Fear and Guts

Fear is a subject I know something about – I have enjoyed walking on the edge of terror many times in my life. As for guts, I have been accused of being an adrenaline junkie many, many times. I wasn’t born this way; in fact; until 1972, I was a book worm, eschewing most physical activities, mostly spending my time roaming the inner recesses of my mind.

But then, I changed. I couldn’t get enough of living on the edge, running from one high risk adventure to another. Hang-gliding, rock-climbing, white water kayaking, parachuting, flying airplanes, motorcycle racing, high speed downhill skiing, flying gliders in thunderstorms, racing mountain bikes downhill, driving like a maniac on back roads are just a few of the many adrenaline sports I have (and still do) entertain myself with at different times in my life.

The reason for this addiction is simple; I became hooked on adrenaline, flying helicopters during my time in SE Asia. This experience resulted in feeling like the only time I was really alive is when I was close to really dying.  And, with all of the many high risk activities that are easily accessible in America to the upper middle class person, it is easy to see how I became an adrenaline junkie.

I have also paid for this, too; in terms of bodily harm and injuries, but never in any permanent way. My guardian angels have always steered me away from the final cliff with kindness, but they have left me with some lingering aches and pains – in essence – physical reminders that I am not 18 anymore.

As a result, I feel qualified to talk about and fear and guts. In short, I see more of the former than the latter in my day-to-day life. Why is that? I see fear as one of the “easy” emotions; those states that are easy to fall into like anger; built into our physiology as a means of protection.  After all, we have all evolved over millions of years that has left all of us with some vestige of the early lizard brain that comes to the forefront when we are under duress.

Fear is a great motivator, too; initially, anyway; a strong force that propels us away from the object of fear, but really doesn’t move us in a specific direction or toward something like a goal. Think about fire – if we are threatened by a hot burning object or situation, we are quick to move away from it. But, where to?  Nowhere in particular, really, just away from the source of the heat.

Conversely, a state like courage takes; well, “guts.” It is contrary to our evolution and means taking risks. It takes guts to have a goal and move toward it, especially if your job is bring others along, too. It takes guts to disagree with a colleague, peer, subordinate, or a supervisor in the workplace. It takes guts to potentially appear the fool in front of people; it even takes guts to take a strong position in something in which you believe.

To bring this out of the theoretical into today’s headlines, I would like to turn to the recent debacle at General Motors. For the want of replacing a defective$5.00 switch in some of their vehicles, over a dozen people needlessly died. And, where did that decision to not recall those vehicles come from? Like all other decisions it came from the top of the corporate ladder. Why did it happen? Quite simply - fear (think fire). The fear of disappointing shareholders with lower earnings from the loss, due to the recall, meant that the executive ranks at GM joined together in fear and ran away from what would have taken some amount of courage by owning the mistake.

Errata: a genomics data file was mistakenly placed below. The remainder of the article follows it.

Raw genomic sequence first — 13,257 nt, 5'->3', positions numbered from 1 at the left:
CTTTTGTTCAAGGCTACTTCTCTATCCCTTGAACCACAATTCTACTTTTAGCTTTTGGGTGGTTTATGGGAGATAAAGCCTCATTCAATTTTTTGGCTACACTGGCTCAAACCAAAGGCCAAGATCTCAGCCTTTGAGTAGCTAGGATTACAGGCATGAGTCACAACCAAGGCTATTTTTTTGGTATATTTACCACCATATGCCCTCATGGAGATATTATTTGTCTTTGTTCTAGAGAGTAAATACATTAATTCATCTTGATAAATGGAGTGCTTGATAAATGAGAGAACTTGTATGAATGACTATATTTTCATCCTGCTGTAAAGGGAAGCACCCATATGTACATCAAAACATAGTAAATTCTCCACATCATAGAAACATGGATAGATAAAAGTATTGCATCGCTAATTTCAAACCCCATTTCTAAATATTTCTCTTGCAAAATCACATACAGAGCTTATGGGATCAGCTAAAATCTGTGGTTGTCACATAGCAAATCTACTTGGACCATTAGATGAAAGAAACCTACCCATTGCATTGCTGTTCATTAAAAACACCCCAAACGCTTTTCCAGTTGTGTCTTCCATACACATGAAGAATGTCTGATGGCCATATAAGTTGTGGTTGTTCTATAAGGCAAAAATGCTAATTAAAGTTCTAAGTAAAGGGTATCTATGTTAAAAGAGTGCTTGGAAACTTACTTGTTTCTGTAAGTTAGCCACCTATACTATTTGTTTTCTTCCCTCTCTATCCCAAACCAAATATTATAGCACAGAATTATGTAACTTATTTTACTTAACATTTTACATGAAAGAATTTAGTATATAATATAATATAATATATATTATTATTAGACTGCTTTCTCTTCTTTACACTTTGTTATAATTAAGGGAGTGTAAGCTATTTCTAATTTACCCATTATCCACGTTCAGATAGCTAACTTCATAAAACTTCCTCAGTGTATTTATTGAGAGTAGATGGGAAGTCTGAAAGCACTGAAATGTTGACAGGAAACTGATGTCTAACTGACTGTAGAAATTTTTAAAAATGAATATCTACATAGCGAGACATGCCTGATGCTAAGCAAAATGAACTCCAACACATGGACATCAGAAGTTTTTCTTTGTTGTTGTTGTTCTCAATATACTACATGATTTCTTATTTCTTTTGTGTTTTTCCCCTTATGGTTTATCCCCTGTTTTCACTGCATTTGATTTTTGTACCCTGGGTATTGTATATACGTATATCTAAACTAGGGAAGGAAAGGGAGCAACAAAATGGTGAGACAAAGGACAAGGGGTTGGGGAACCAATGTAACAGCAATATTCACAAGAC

Think about 2008 and the great crash on Wall Street. In hindsight, it could have been avoided if the people at the top of the ladder at the U.S. Treasury Department, the Federal Reserve and the big investment banking houses had set a goal to not only avoid the crash, but to proactively work together on a solution to fix the problem permanently.

The list of “fear failures” goes on and on, and I firmly believe that fear, or lack of guts, are at the root of most of our ills in today’s world. On the other hand, since it is so rare, people with guts and willing to take true risks stand out from the crowd. Think of Elon Musk, who just released (this past week) all of his patents for hisTesla electric cars to the public domain. He believes so strongly in the advent of global warming that he wants to encourage more car makers to invest in electric automotive technology and manufacture. There are others, too, but there are far fewer in the risk ranks than those signed up for the fear squads.

To close this epistle, I will leave you with the following piece, author unknown, written as a eulogy to the Challenger astronauts after their deaths in 1986.


To laugh is to risk appearing the fool,

To weep is to risk being called sentimental.

To reach out to another is to risk involvement.

To expose feelings is to risk showing your true self.

To place your ideas and dreams before the crowd is to risk being called naïve.

To live is to risk dying,

To hope is to risk despair,

To try is to risk failure.

But risks must be taken, because the greatest risk in life is to risk nothing.

The people who risk nothing, do nothing, are nothing, and become nothing.

They may avoid suffering and sorrow, but they simply cannot learn to feel, and change, and grow, and love, or live.

Chained by their servitude, they are slaves; they’ve forfeited their freedom.

Only the people who risk are truly free.